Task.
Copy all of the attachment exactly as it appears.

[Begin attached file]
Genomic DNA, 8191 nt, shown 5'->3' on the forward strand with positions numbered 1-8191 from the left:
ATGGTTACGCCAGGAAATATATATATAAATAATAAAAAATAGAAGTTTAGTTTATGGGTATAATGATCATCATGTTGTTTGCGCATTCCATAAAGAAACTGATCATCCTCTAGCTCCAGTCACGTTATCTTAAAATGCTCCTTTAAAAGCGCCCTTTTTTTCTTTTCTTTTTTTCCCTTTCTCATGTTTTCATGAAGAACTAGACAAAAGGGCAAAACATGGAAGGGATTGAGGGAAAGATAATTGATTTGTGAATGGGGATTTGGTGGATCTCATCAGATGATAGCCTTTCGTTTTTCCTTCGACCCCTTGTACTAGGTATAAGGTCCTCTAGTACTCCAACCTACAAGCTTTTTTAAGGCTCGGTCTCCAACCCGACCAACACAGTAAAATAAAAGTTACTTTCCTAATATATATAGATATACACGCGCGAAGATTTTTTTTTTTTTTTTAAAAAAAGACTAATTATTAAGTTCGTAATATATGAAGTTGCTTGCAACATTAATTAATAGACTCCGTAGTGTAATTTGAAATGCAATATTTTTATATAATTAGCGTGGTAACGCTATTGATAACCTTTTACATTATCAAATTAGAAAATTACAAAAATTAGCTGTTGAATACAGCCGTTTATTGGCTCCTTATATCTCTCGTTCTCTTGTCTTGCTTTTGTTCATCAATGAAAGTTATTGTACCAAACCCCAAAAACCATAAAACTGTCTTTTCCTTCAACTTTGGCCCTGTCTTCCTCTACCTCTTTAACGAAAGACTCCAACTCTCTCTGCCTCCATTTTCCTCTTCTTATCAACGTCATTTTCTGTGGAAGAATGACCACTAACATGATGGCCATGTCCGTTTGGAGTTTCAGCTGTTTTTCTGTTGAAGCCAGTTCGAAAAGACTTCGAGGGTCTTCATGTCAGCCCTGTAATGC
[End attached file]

Genomic DNA, 8191 nt, shown 5'->3' on the forward strand with positions numbered 1-8191 from the left:
ATGGTTACGCCAGGAAATATATATATAAATAATAAAAAATAGAAGTTTAGTTTATGGGTATAATGATCATCATGTTGTTTGCGCATTCCATAAAGAAACTGATCATCCTCTAGCTCCAGTCACGTTATCTTAAAATGCTCCTTTAAAAGCGCCCTTTTTTTCTTTTCTTTTTTTCCCTTTCTCATGTTTTCATGAAGAACTAGACAAAAGGGCAAAACATGGAAGGGATTGAGGGAAAGATAATTGATTTGTGAATGGGGATTTGGTGGATCTCATCAGATGATAGCCTTTCGTTTTTCCTTCGACCCCTTGTACTAGGTATAAGGTCCTCTAGTACTCCAACCTACAAGCTTTTTTAAGGCTCGGTCTCCAACCCGACCAACACAGTAAAATAAAAGTTACTTTCCTAATATATATAGATATACACGCGCGAAGATTTTTTTTTTTTTTTTAAAAAAAGACTAATTATTAAGTTCGTAATATATGAAGTTGCTTGCAACATTAATTAATAGACTCCGTAGTGTAATTTGAAATGCAATATTTTTATATAATTAGCGTGGTAACGCTATTGATAACCTTTTACATTATCAAATTAGAAAATTACAAAAATTAGCTGTTGAATACAGCCGTTTATTGGCTCCTTATATCTCTCGTTCTCTTGTCTTGCTTTTGTTCATCAATGAAAGTTATTGTACCAAACCCCAAAAACCATAAAACTGTCTTTTCCTTCAACTTTGGCCCTGTCTTCCTCTACCTCTTTAACGAAAGACTCCAACTCTCTCTGCCTCCATTTTCCTCTTCTTATCAACGTCATTTTCTGTGGAAGAATGACCACTAACATGATGGCCATGTCCGTTTGGAGTTTCAGCTGTTTTTCTGTTGAAGCCAGTTCGAAAAGACTTCGAGGGTCTTCATGTCAGCCCTGTAATGC